"If we moved we were dropped" - Good memories come flooding back for Ryan
Would you prefer to spend the team holiday talking tactics or making memories for life?
For Paul Ryan and the Dublin hurlers, the tactics could wait and under man-manager supremo Anthony Daly, they had the best days of their lives.
As he looks back now on 11 years in blue, the wins and the scalps taken clearly give him great pride but it's the stories, the people and the soul of it all that he wants to talk about.
In and around the Dalo years, hurling became a soul thing for the Dubs.
It takes Ryan back to a team holiday in Portugal when Daly's words of warning - "I'm telling you lads, don't go in drinking" - were lost to the night.
In between the prank calls and not long after a two/three hour run in the sweltering heat for some ill-disciplined players, Ryan recalls the last evening of the team holiday, when the 'secret seven' ignored boss-man's orders for the bright lights of Vilamoura.
"We weren't ten minutes down the road by the time we'd pulled in to some off-licence, got a heap of bottles. Off the night went, we ended up doing karaoke and all the rest," he says in a cracker of an interview on Thursday's GAA Hour Show.
"When we got back to Dublin - Dalo was like 'I was going to ignore it but everyone knew, the whole team knew, so I have to do something about it.'"
He could have dropped them, could have done what so many managers advise to do, and made an example out of them. But Dalo knew better because he'd been that soldier himself. What are you hurling for if you're not allowed to enjoy it?
"So at the next training session, the seven of us had to line up across the goal and the lads had a few buckets of tennis balls and we weren't allowed move. If we moved we were dropped. They horsed balls off us for the hour."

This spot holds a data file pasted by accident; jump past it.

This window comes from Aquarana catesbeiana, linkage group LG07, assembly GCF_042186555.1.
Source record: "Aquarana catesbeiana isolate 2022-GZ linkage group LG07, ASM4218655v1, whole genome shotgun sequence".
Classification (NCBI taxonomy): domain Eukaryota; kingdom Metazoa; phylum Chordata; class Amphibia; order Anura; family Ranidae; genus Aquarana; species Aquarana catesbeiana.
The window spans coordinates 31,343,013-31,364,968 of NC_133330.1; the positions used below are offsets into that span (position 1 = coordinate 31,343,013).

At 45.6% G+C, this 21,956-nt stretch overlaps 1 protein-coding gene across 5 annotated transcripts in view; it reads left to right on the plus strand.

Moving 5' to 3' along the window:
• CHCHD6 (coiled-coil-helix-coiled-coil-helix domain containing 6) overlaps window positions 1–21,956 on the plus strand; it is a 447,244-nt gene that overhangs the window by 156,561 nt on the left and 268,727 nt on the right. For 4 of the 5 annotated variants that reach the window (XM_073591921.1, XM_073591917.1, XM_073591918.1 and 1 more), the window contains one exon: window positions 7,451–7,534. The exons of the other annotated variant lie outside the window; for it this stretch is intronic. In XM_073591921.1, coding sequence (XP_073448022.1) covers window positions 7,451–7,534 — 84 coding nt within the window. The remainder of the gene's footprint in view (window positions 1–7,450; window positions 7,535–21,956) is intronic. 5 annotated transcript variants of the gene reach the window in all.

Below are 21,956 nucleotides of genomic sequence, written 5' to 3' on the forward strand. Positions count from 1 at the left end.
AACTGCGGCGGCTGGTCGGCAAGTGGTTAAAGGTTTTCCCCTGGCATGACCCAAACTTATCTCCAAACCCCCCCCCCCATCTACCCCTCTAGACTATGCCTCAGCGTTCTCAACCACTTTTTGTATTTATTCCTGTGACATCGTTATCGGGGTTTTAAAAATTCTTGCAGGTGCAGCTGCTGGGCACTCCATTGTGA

"Dalo said 'you were lucky it was only tennis balls."
It's hardly a coincidence that these good memories coincided with one of the most successful periods of Dublin's hurling history.
"The amount you get out of lads after something like that," adds Ryan.
The stories keep on coming. Some mischievous, some character-building - take the first training session of the 2011 season when the lads met their new coach Martin Kennedy in a bitter cold O'Toole Park.
"We'd never met him before, we were just told there was a new guy coming in who'd be training you for the year. We ran out of the dressing room onto the pitch anyway, and Martin, a very serious type of character, he said 'Go back into that dressing room. Run out like All-Ireland champions.'
"We were looking at each other like 'here's another headbanger.' We went back in, sort of laughing amongst ourselves, and ran back out. 'No not good enough.' So the third time, we absolutely burst out of the dressing room, sprinted onto the pitch and he said 'that's better.'
"That was his mark. Then he said we're going to do one run for the night, a 50 yard run, but you have control over it. Lovely. Did one run, I remember three or four lads stopped before the line that he had said to run to. We must have done about 40 runs because there was always one that stopped just before the line. You won't win anything by taking short-cuts, that was his idea."
He had the touch, the turn and he was one of the best ball-strikers in the game 💣
Paul Ryan has retired, having given Dublin hurling one of its greatest ever moments 🔵pic.twitter.com/bZwvy1F3q1
— GAA JOE (@GAA__JOE) February 14, 2021
Ryan remembers team bonding trips in the Curragh. He remembers running up mountains to earn his Dublin jersey, the laughs, the wins, the craic.
"When I was younger, I never went anywhere without a hurl. But I think you need to enjoy something if you're going to persevere with it - I always had that attitude, even at the worst of times, that you have to have a bit of craic..."
And so say all of us.